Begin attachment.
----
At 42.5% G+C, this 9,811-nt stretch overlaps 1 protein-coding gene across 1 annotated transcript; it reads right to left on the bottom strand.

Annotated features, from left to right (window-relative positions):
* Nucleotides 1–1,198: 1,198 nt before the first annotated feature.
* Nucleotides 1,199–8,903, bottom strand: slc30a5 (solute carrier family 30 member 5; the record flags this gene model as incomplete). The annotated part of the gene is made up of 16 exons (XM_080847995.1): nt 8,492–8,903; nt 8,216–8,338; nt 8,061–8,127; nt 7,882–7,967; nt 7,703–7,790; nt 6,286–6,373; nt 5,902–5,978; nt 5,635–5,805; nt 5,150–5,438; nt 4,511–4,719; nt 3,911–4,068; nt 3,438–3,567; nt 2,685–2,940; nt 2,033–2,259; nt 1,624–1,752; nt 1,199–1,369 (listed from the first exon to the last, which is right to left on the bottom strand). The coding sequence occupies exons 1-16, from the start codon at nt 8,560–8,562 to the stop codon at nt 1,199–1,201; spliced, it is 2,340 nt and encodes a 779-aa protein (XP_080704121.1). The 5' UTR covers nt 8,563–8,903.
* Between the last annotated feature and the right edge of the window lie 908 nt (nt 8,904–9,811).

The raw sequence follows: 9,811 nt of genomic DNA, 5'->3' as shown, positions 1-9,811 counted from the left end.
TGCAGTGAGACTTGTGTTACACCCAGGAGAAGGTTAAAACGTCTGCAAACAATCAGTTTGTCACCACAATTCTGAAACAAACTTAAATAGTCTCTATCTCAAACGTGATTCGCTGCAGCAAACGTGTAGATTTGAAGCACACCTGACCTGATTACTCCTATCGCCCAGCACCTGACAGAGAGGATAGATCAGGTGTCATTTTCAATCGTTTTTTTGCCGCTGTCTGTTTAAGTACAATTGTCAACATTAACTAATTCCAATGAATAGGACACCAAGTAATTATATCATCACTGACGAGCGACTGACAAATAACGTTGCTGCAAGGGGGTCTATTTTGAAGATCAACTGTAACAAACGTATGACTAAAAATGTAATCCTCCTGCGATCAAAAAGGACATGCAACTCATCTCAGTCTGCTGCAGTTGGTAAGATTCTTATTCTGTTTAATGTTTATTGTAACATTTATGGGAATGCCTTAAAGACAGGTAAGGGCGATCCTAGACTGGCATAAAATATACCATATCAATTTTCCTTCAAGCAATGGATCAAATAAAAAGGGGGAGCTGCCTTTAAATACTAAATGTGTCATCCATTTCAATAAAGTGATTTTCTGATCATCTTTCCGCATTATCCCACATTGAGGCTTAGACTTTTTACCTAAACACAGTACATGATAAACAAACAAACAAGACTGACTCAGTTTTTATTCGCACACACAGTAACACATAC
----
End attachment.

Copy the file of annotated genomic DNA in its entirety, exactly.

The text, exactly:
At 42.5% G+C, this 9,811-nt stretch overlaps 1 protein-coding gene across 1 annotated transcript; it reads right to left on the bottom strand.

Annotated features, from left to right (window-relative positions):
* Nucleotides 1–1,198: 1,198 nt before the first annotated feature.
* Nucleotides 1,199–8,903, bottom strand: slc30a5 (solute carrier family 30 member 5; the record flags this gene model as incomplete). The annotated part of the gene is made up of 16 exons (XM_080847995.1): nt 8,492–8,903; nt 8,216–8,338; nt 8,061–8,127; nt 7,882–7,967; nt 7,703–7,790; nt 6,286–6,373; nt 5,902–5,978; nt 5,635–5,805; nt 5,150–5,438; nt 4,511–4,719; nt 3,911–4,068; nt 3,438–3,567; nt 2,685–2,940; nt 2,033–2,259; nt 1,624–1,752; nt 1,199–1,369 (listed from the first exon to the last, which is right to left on the bottom strand). The coding sequence occupies exons 1-16, from the start codon at nt 8,560–8,562 to the stop codon at nt 1,199–1,201; spliced, it is 2,340 nt and encodes a 779-aa protein (XP_080704121.1). The 5' UTR covers nt 8,563–8,903.
* Between the last annotated feature and the right edge of the window lie 908 nt (nt 8,904–9,811).

The raw sequence follows: 9,811 nt of genomic DNA, 5'->3' as shown, positions 1-9,811 counted from the left end.
TGCAGTGAGACTTGTGTTACACCCAGGAGAAGGTTAAAACGTCTGCAAACAATCAGTTTGTCACCACAATTCTGAAACAAACTTAAATAGTCTCTATCTCAAACGTGATTCGCTGCAGCAAACGTGTAGATTTGAAGCACACCTGACCTGATTACTCCTATCGCCCAGCACCTGACAGAGAGGATAGATCAGGTGTCATTTTCAATCGTTTTTTTGCCGCTGTCTGTTTAAGTACAATTGTCAACATTAACTAATTCCAATGAATAGGACACCAAGTAATTATATCATCACTGACGAGCGACTGACAAATAACGTTGCTGCAAGGGGGTCTATTTTGAAGATCAACTGTAACAAACGTATGACTAAAAATGTAATCCTCCTGCGATCAAAAAGGACATGCAACTCATCTCAGTCTGCTGCAGTTGGTAAGATTCTTATTCTGTTTAATGTTTATTGTAACATTTATGGGAATGCCTTAAAGACAGGTAAGGGCGATCCTAGACTGGCATAAAATATACCATATCAATTTTCCTTCAAGCAATGGATCAAATAAAAAGGGGGAGCTGCCTTTAAATACTAAATGTGTCATCCATTTCAATAAAGTGATTTTCTGATCATCTTTCCGCATTATCCCACATTGAGGCTTAGACTTTTTACCTAAACACAGTACATGATAAACAAACAAACAAGACTGACTCAGTTTTTATTCGCACACACAGTAACACATAC